Do computer use, TV viewing, and the presence of the media in the bedroom predict school-aged children’s sleep habits in a longitudinal study?
Citation and License
BMC Public Health 2013, 13:684 doi:10.1186/1471-2458-13-684Published: 26 July 2013
Electronic media use is becoming an increasingly important part of life for today’s school-aged children. At the same time, concern of children’s sleep habits has arisen, and cross-sectional studies have shown that electronic media use is associated with short sleep duration and sleep disturbances. The purpose of this longitudinal study was to investigate whether baseline electronic media use and media presence in a child’s bedroom predicted sleep habits as well as changes in these sleep habits 18 months later among 10- to 11-year-old children in Finland.
The school-aged children (n=353, 51% girls) from 27 schools answered a questionnaire in 2006 and again 2008 in the Helsinki region of Finland. Electronic media use was measured by computer use and TV viewing. Media presence in a child’s bedroom means the presence of a TV or a computer in a child’s bedroom. Sleep habits were measured by bedtimes on school days and at the weekend days, sleep duration, discrepancy of bedtimes, and discrepancy of sleep duration between school days and weekends. Linear regression analyses were used to examine whether electronic media use and media presence predicted sleep habits with adjustments for grade, family structure, and baseline sleep. Gender differences were also examined.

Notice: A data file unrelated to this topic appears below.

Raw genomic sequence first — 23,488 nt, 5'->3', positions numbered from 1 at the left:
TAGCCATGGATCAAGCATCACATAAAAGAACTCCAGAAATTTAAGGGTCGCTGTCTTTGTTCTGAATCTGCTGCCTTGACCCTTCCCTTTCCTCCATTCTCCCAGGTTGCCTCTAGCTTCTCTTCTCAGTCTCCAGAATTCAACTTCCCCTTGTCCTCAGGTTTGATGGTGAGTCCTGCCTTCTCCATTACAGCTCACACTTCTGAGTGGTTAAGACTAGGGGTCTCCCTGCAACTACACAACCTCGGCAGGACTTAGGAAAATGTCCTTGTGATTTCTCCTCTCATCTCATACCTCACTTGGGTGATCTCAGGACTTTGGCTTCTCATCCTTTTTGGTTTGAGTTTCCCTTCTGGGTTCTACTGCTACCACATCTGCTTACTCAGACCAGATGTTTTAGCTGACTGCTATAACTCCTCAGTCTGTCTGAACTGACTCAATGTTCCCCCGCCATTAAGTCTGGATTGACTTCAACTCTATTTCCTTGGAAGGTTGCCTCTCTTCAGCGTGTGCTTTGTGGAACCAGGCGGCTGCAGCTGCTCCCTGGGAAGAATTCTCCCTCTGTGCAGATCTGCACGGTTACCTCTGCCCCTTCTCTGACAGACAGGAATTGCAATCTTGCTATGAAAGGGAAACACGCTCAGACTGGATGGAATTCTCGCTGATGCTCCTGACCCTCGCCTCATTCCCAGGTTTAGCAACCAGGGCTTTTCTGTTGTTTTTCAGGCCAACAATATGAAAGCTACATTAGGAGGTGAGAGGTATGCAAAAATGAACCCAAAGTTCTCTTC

The children used a computer for one hour per day and watched TV over one hour a day in 2006. They slept over nine hours on school days and over ten hours at the weekends in 2008. Computer use and television viewing predicted significantly shorter sleep duration (p<0.001, p<0.05 respectively) and later bedtimes (p<0.001, p<0.01, respectively). Computer use also predicted unfavourable changes in sleep duration (p<0.001) and bedtimes on school days (p<0.001) and weekends (p<0.01). Among boys, media presence in the bedroom predicted poorer sleep habits and irregularity of sleep habits.
Computer use, TV viewing, and the presence of media in children’s bedrooms may reduce sleep duration, and delay bedtimes.